You probably won’t be surprised to hear that there is a huge number of health food myths doing the rounds today – and they come from all directions. Everyone from health magazines to food shops, TV experts and friends are repeating the information, and it can be very hard to work out what’s true and what’s not. Here’s the top health food myths – debunked by a bunch of amazing nutritionists and scientists that know exactly what’s true!
How many times have you heard this one? On the one hand we have gym staff and exercise magazines recommending an egg-heavy diet, and on the other, a possible heart issue. It’s true that eggs do have a large amount of cholesterol contained in the yolk, with the average large egg having 211mg. The health food myths start when people equal that with the cholesterol that blocks arteries and causes heart attacks. While eggs might be high in cholesterol, a healthy body will respond by producing less. The type of cholesterol that an egg contains is also wrong – it’s trans and saturated fats that cause heart problems, and eggs contain around 2g of saturated fats. An egg a day is considered perfectly healthy for the majority of people.
You can almost understand the logic behind this myth, but it’s not true. High Fructose Corn Syrup, or HFCS, was manufactured to be an artificial version of sucrose (or sugar). It’s composition mirrors sugar almost exactly, and it contains the same number of calories. Tests have even shown that HFCS and sugar have the same effects on blood levels of glucose, insulin, satiety hormones and triglycerides. So it really doesn’t matter if you are consuming HFCS or sugar – but both should be in moderation.
This myth has been flying around since the first Dr Atkins book was released in 1972. Various low carb and no carb diets have claimed that carbs cause weight-gain since then, but there is no scientific evidence to back these claims up. In fact, if you cut down on carb rich foods such as bread, grains, beans, fruits and vegetables, you remove your body’s main source of fuel. Studies show that dieters following a low carb diet do lose weight slightly faster in the beginning, but the weight loss levels out quickly, and low carb dieters are also more likely to pile the pounds back on. Instead of cutting carbohydrates out, try swapping refined carbs for good carbs instead.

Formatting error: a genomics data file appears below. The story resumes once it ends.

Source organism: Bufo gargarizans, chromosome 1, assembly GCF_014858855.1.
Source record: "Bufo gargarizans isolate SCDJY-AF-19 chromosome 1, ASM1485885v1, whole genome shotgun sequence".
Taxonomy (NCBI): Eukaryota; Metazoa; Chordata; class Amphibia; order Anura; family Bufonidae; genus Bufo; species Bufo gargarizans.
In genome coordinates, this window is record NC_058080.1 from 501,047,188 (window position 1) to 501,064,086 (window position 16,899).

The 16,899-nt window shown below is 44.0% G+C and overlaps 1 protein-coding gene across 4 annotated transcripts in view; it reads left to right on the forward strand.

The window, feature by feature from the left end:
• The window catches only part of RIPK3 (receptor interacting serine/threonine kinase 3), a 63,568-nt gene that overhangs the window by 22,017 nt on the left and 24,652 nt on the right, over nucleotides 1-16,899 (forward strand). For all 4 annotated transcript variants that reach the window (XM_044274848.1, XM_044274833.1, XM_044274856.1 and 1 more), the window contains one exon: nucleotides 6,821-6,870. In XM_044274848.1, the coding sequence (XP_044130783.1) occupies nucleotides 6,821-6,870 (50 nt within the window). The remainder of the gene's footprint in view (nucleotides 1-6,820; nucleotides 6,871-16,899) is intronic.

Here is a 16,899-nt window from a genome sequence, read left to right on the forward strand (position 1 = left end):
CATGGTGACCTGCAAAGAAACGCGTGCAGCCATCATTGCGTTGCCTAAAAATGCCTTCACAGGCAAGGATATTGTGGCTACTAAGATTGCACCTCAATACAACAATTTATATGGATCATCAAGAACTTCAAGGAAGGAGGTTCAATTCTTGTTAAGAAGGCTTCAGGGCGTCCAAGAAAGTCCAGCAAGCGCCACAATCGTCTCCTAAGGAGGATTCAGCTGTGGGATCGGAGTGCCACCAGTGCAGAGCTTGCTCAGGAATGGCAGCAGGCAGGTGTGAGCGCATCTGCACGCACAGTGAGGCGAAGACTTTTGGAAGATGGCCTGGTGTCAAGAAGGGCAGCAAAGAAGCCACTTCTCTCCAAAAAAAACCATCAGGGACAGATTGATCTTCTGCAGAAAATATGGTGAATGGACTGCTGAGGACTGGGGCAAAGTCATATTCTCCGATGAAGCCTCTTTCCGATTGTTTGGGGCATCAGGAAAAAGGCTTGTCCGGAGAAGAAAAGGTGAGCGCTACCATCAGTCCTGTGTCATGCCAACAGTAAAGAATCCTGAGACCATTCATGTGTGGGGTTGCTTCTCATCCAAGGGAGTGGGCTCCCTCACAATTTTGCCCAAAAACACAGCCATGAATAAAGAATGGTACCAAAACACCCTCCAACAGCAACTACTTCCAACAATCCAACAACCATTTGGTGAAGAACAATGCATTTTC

We’ve all been told about the benefits of raw vegetables. The fact is, raw food is unprocessed, so nothing has been added or taken away. It’s also true that cooking vegetables above 118 degrees Farenheit inactivates plant enzymes. But the myth comes when people believe those enzymes are necessary – they prolong the survival of the plant, and are vital when it’s alive, but are not needed in the human body. Therefore, cooking vegetables is no problem. More than that, some people believe that consuming plant enzymes prevents the body from running out of human enzymes. You’ll make enzymes throughout your life, and produce an infinite amount, so you don’t need plant enzymes. At all. Ever. Enjoy that cooked veg!
Amino acids are complicated things. In short, there are 20 amino acids in total, and the human body can make 11 of them. The other 9 need to come from food. Animal-based proteins such as meat and eggs tend to contain all 9, whereas plant foods tend to lack one or more. It used to be believed that we needed to consume complementary plant foods, such as rice and beans, in the same meal to get all of the amino acids. Now we know that all the amino acids are stored together, and can be consumed at any point in the day to be valuable. As long as you get a variety through the day, you don’t need to serve your rice with beans.
This is often quoted in diet books and programs, but factually, there’s no truth in it. Calories are the same whatever time you eat them, whether it’s first thing in the morning, right before bed or in the middle of the night. What does matter is the total number of calories that you consume over the 24 hour period. If you are a late night snacker, keep some calories in your daily target free for that time, or you’ll find you frequently go over your aim. As long as you have the calories to spare, you won’t get fat.
How many times have you heard a friend/family member/celebrity put their weight down to a food intolerance? Wheat, gluten and milk are the prime choices, with more and more claiming that they can’t process these foods. Unfortunately, if they really were intolerant, it would have the opposite effect. If you are unable to process a food, you can’t metabolize it – and therefore can’t access its calories. It would cause weight loss, not weight gain. It’s easy to see where these health food myths came from, though, with people finding it easier to lose weight if they cut out whole food groups. It’s simple to see why. If you reject dairy completely, it takes a whole range of desserts, drinks and foodstuffs off the menu.
While some of these health food myths can cause dieters untold stress, they tend to be invented with the best intentions – it’s just that once they’ve been tested and repeated over and over, it’s very easy to accept them as true. Kickstart your diet without the myths, and you are much more likely to be successful! What health food myths make you laugh? I’d love to know!